As recent surveys show, there are a lot of people who no longer see monogamy as their only option or their ideal relationship structure, especially among those who are still in their peak relationships-forming years.

With the interest in nonmonogamous relationship structures continuing to grow, it’s crucial that we better understand the spectrum of available options and organize them in a coherent way.

Most people think of nonmonogamy as something you do as a person who has at least one committed romantic partner (like those in open, polyamorous, or cheating relationships). However, unpartnered single people can and often are nonmonogamous as well.

A couple of weeks ago, we broke down the different options within partnered nonmonogamy. Today we’re going to look at our options within the unpartnered nonmonogamy parts of the relationships landscape.

To make our way through this part of the relationships landscape without getting lost, we need to clarify the distinctions between a few terms that greatly overlap: nonmonogamy, casual sex and dating, and singledom.

Curious about what type of relationship is best suited to you? Click here to take the LoveSmarter™ Ideal Relationship quiz…then keep an eye out for the follow-up email packed with deeper context about your results. 


Nonmonogamy is the practice of having multiple sexual and/or romantic partners concurrently or over a short period.

At its most basic, nonmonogamy can be divided into:

  • Partnered nonmonogamy refers to situations where an individual has at least one committed romantic partnership, along with additional sexual and/or romantic connections. This dynamic can take many forms, open monogamy and polyamory being the two most basic ones. Check out this post for an in-depth look into these.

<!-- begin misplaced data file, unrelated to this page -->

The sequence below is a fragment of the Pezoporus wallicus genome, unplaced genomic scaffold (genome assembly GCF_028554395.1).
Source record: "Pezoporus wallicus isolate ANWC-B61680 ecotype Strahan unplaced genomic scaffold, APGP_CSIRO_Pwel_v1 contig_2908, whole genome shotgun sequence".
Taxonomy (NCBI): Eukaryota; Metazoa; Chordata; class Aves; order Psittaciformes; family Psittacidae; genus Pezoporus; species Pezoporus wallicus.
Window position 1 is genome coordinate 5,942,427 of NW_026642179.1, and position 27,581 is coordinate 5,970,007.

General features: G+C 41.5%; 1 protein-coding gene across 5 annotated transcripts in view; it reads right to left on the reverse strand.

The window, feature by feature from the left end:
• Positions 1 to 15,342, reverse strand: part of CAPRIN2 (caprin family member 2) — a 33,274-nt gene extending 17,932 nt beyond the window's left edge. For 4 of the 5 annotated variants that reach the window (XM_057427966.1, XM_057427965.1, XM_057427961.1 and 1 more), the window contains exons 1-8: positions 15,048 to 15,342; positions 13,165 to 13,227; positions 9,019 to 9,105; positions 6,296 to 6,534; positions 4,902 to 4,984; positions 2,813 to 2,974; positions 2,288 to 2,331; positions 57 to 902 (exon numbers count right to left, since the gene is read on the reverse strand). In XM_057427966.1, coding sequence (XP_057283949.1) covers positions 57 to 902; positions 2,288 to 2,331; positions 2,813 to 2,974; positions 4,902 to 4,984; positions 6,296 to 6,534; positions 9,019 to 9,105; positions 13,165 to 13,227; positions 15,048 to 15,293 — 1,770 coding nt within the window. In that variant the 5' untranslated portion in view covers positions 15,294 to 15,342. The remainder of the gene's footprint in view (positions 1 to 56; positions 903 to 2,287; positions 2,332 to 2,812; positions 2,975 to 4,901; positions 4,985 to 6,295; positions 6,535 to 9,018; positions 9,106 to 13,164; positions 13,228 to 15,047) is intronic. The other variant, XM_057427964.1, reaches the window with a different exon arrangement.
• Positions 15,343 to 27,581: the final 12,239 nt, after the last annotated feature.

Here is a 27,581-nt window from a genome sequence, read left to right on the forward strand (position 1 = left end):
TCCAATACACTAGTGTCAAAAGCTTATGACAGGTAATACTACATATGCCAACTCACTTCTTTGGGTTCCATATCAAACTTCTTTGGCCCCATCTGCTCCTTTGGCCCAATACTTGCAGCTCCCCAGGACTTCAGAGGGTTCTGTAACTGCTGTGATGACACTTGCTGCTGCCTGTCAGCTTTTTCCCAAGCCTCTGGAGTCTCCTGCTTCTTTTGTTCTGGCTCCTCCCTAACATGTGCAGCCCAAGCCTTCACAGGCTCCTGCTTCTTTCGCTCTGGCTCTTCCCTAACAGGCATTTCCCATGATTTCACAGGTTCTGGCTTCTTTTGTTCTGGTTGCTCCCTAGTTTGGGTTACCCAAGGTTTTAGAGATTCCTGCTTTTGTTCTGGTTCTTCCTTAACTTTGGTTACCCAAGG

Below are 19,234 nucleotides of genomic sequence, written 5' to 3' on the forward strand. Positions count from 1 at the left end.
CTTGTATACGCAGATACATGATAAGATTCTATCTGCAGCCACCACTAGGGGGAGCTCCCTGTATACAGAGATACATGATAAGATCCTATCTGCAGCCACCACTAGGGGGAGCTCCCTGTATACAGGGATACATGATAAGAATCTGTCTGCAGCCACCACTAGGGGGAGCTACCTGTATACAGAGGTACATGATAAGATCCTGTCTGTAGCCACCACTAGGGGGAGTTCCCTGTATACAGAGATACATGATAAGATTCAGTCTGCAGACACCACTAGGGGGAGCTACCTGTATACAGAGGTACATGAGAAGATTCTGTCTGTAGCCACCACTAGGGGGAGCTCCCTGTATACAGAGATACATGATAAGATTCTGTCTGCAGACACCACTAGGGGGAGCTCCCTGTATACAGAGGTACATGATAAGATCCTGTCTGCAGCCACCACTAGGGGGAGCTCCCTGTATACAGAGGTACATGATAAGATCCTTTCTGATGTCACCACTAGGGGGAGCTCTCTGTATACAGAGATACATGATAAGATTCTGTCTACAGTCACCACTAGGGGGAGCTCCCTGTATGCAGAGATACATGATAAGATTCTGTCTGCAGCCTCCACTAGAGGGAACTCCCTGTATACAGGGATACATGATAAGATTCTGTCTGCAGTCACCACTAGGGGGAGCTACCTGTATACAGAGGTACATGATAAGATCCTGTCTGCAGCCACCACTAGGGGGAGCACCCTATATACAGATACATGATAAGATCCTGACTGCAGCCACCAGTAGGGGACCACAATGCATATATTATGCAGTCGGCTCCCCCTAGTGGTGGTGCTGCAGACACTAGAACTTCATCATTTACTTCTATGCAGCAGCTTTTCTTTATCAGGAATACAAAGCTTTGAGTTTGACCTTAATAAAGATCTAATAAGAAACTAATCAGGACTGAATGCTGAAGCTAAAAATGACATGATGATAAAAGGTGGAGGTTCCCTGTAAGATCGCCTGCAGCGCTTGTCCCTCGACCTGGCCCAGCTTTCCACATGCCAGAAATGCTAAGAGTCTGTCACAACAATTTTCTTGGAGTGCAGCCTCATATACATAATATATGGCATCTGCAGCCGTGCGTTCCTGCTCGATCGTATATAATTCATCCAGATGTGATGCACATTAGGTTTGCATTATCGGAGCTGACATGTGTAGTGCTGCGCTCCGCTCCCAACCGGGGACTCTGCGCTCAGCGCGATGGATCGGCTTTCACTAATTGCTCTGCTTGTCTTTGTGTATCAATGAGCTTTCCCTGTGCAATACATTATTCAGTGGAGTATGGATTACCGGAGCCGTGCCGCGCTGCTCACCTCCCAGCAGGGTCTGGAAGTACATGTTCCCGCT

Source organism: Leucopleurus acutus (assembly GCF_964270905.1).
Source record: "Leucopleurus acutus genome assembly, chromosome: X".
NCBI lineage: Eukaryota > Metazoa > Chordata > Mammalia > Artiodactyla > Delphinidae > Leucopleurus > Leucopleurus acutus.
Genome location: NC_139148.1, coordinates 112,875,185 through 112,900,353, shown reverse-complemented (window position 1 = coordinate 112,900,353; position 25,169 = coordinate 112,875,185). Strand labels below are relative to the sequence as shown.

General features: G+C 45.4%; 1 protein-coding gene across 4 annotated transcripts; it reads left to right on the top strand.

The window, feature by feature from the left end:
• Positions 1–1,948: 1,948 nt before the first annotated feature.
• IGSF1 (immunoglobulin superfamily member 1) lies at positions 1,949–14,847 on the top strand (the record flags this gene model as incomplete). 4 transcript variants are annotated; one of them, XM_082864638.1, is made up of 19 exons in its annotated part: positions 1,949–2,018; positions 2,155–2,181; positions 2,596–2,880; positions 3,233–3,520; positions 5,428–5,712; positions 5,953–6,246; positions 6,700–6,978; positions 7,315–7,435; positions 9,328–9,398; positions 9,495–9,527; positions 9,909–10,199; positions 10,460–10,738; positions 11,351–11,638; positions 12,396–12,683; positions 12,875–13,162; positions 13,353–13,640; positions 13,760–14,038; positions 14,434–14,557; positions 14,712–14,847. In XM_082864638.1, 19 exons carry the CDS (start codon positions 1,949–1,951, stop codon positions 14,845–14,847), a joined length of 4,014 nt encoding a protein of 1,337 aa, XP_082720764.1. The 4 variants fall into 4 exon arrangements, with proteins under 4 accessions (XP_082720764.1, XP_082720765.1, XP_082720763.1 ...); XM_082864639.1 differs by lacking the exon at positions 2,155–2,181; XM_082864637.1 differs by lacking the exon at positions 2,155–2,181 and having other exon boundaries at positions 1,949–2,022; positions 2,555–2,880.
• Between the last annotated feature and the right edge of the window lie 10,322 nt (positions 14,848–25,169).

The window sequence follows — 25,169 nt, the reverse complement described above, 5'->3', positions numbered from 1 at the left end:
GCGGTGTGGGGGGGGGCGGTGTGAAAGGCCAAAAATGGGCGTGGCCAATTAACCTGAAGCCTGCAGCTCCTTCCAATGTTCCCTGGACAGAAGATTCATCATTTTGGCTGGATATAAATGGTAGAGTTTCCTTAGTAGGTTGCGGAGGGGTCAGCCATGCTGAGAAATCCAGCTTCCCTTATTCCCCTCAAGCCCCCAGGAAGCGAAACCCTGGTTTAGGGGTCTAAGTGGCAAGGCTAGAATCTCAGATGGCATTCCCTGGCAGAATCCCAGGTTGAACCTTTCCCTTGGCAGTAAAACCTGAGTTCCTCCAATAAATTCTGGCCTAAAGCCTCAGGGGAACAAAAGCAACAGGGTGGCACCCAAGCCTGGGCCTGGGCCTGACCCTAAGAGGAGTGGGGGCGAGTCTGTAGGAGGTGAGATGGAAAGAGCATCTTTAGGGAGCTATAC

• Unpartnered nonmonogamy refers to scenarios where someone has multiple casual sexual or dating partners, but no long-term committed romantic partner – in other words, when one is single. 

Types Nm

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Casual Sex and Dating 

Broadly speaking: Casual sex is sex with someone you are not in a committed romantic relationship with.

By extension, casual dating is going out with someone on a relatively regular basis but without it having already progressed to a committed relationship, or without there being an intention of progressing it to a committed relationship.

A committed romantic relationship is one that involves mutual romantic love and care (attachment-based romance) and intention to maintain it over a longer period of time (commitment).

There are a few different dimensions along which to define casual sex/dating, and each dimension brings a somewhat different angle to it. It could be sex with/dating someone you:

  • Don’t know well;
  • Don’t have an emotional attachment to;
  • Are not currently in a committed relationship with;
  • Don’t intend to pursue a committed relationship with.

Each of these dimensions varies on a spectrum from not having it at all to having it to some extent but not to the level you’d have it with a committed partner, making some casual experiences much more casual than others.

For example, a stranger you picked up on the street whose name you don’t even know is more casual than an acquaintance you’ve seen around occasionally for a few years, who’s more casual than someone you’ve been close friends with for a few years who you’re now occasionally hooking up with, who’s more casual than an ex you were once in a committed relationship with but now only hooking up because the sex is still great.

Similarly, someone you have zero emotional attachment to is more casual than someone you have some emotional attachment to, who’s more casual than someone you have a lot of emotional attachment to.

These dimensions are somewhat distinct – so you could know someone very well (like a friend) but have no intention whatsoever of having a committed romantic relationship with them.

But they also often correlate to some extent, so typically a stranger you don’t know is also someone you don’t have any emotional attachment to, while a friend, an ex, or an ongoing lover is typically someone you have at least some emotional attachment to.

So overall, all these different dimensions combine together to create a spectrum of casualness that looks more or less something like this. 


(Given that this graph is trying to mush a few distinct dimensions together, it’s not going to ring exactly true in every single situation.
Think of it more as a general guideline rather than a firm rule.)